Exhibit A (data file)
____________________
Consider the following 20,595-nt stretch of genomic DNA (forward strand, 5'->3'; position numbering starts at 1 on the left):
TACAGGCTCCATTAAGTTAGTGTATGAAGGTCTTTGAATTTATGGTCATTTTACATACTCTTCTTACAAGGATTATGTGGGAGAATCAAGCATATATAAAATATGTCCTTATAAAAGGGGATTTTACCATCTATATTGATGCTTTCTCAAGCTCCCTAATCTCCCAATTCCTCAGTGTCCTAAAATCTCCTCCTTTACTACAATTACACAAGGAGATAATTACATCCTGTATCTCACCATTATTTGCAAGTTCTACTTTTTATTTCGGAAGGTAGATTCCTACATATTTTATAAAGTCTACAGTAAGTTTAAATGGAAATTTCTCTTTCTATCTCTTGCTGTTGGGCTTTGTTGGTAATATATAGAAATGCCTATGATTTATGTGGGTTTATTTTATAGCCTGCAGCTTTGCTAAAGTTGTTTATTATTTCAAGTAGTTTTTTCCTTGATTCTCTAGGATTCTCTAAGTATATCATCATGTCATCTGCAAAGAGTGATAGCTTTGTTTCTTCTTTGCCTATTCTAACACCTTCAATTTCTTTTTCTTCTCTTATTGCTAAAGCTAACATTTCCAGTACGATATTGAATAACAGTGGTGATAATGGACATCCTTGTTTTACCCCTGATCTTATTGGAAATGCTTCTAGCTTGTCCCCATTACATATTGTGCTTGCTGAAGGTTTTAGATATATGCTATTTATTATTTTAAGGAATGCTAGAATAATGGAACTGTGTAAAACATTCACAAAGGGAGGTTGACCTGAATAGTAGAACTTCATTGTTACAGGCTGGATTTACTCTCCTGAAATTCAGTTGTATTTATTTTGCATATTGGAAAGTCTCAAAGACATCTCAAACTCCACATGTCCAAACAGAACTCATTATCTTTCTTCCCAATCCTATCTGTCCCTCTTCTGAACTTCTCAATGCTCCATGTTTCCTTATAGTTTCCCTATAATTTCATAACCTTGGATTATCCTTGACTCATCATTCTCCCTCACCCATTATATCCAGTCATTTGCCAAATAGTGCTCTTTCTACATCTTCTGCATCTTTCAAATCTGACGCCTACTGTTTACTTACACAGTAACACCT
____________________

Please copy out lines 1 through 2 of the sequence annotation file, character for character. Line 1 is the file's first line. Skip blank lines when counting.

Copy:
Consider the following 20,595-nt stretch of genomic DNA (forward strand, 5'->3'; position numbering starts at 1 on the left):
TACAGGCTCCATTAAGTTAGTGTATGAAGGTCTTTGAATTTATGGTCATTTTACATACTCTTCTTACAAGGATTATGTGGGAGAATCAAGCATATATAAAATATGTCCTTATAAAAGGGGATTTTACCATCTATATTGATGCTTTCTCAAGCTCCCTAATCTCCCAATTCCTCAGTGTCCTAAAATCTCCTCCTTTACTACAATTACACAAGGAGATAATTACATCCTGTATCTCACCATTATTTGCAAGTTCTACTTTTTATTTCGGAAGGTAGATTCCTACATATTTTATAAAGTCTACAGTAAGTTTAAATGGAAATTTCTCTTTCTATCTCTTGCTGTTGGGCTTTGTTGGTAATATATAGAAATGCCTATGATTTATGTGGGTTTATTTTATAGCCTGCAGCTTTGCTAAAGTTGTTTATTATTTCAAGTAGTTTTTTCCTTGATTCTCTAGGATTCTCTAAGTATATCATCATGTCATCTGCAAAGAGTGATAGCTTTGTTTCTTCTTTGCCTATTCTAACACCTTCAATTTCTTTTTCTTCTCTTATTGCTAAAGCTAACATTTCCAGTACGATATTGAATAACAGTGGTGATAATGGACATCCTTGTTTTACCCCTGATCTTATTGGAAATGCTTCTAGCTTGTCCCCATTACATATTGTGCTTGCTGAAGGTTTTAGATATATGCTATTTATTATTTTAAGGAATGCTAGAATAATGGAACTGTGTAAAACATTCACAAAGGGAGGTTGACCTGAATAGTAGAACTTCATTGTTACAGGCTGGATTTACTCTCCTGAAATTCAGTTGTATTTATTTTGCATATTGGAAAGTCTCAAAGACATCTCAAACTCCACATGTCCAAACAGAACTCATTATCTTTCTTCCCAATCCTATCTGTCCCTCTTCTGAACTTCTCAATGCTCCATGTTTCCTTATAGTTTCCCTATAATTTCATAACCTTGGATTATCCTTGACTCATCATTCTCCCTCACCCATTATATCCAGTCATTTGCCAAATAGTGCTCTTTCTACATCTTCTGCATCTTTCAAATCTGACGCCTACTGTTTACTTACACAGTAACACCT